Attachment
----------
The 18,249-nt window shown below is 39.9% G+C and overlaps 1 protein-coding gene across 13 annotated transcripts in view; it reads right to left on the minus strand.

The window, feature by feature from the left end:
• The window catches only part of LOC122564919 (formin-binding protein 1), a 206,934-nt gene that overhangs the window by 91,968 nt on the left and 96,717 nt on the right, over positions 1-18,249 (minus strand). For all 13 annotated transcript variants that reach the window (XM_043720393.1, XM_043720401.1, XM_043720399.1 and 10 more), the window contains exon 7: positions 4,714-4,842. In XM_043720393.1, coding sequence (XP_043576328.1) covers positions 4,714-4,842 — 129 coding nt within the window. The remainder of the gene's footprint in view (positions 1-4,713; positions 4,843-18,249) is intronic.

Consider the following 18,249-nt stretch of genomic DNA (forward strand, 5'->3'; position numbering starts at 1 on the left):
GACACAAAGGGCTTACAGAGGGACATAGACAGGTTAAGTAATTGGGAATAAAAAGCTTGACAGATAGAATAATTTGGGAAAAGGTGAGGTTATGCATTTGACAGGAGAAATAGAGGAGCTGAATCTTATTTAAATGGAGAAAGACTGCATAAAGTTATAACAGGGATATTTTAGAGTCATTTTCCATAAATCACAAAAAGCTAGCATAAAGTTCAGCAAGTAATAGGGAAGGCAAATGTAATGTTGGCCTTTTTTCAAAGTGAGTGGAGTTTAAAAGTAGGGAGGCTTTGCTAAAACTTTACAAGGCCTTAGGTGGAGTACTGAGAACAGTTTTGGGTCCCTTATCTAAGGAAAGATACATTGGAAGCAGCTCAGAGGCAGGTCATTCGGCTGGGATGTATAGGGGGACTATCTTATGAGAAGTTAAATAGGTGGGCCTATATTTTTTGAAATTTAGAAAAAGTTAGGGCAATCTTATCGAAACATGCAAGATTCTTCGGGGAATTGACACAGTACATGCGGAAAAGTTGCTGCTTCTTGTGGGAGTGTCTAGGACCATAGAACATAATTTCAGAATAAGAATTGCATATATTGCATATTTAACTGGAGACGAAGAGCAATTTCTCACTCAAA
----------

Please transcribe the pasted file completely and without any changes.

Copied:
The 18,249-nt window shown below is 39.9% G+C and overlaps 1 protein-coding gene across 13 annotated transcripts in view; it reads right to left on the minus strand.

The window, feature by feature from the left end:
• The window catches only part of LOC122564919 (formin-binding protein 1), a 206,934-nt gene that overhangs the window by 91,968 nt on the left and 96,717 nt on the right, over positions 1-18,249 (minus strand). For all 13 annotated transcript variants that reach the window (XM_043720393.1, XM_043720401.1, XM_043720399.1 and 10 more), the window contains exon 7: positions 4,714-4,842. In XM_043720393.1, coding sequence (XP_043576328.1) covers positions 4,714-4,842 — 129 coding nt within the window. The remainder of the gene's footprint in view (positions 1-4,713; positions 4,843-18,249) is intronic.

Consider the following 18,249-nt stretch of genomic DNA (forward strand, 5'->3'; position numbering starts at 1 on the left):
GACACAAAGGGCTTACAGAGGGACATAGACAGGTTAAGTAATTGGGAATAAAAAGCTTGACAGATAGAATAATTTGGGAAAAGGTGAGGTTATGCATTTGACAGGAGAAATAGAGGAGCTGAATCTTATTTAAATGGAGAAAGACTGCATAAAGTTATAACAGGGATATTTTAGAGTCATTTTCCATAAATCACAAAAAGCTAGCATAAAGTTCAGCAAGTAATAGGGAAGGCAAATGTAATGTTGGCCTTTTTTCAAAGTGAGTGGAGTTTAAAAGTAGGGAGGCTTTGCTAAAACTTTACAAGGCCTTAGGTGGAGTACTGAGAACAGTTTTGGGTCCCTTATCTAAGGAAAGATACATTGGAAGCAGCTCAGAGGCAGGTCATTCGGCTGGGATGTATAGGGGGACTATCTTATGAGAAGTTAAATAGGTGGGCCTATATTTTTTGAAATTTAGAAAAAGTTAGGGCAATCTTATCGAAACATGCAAGATTCTTCGGGGAATTGACACAGTACATGCGGAAAAGTTGCTGCTTCTTGTGGGAGTGTCTAGGACCATAGAACATAATTTCAGAATAAGAATTGCATATATTGCATATTTAACTGGAGACGAAGAGCAATTTCTCACTCAAA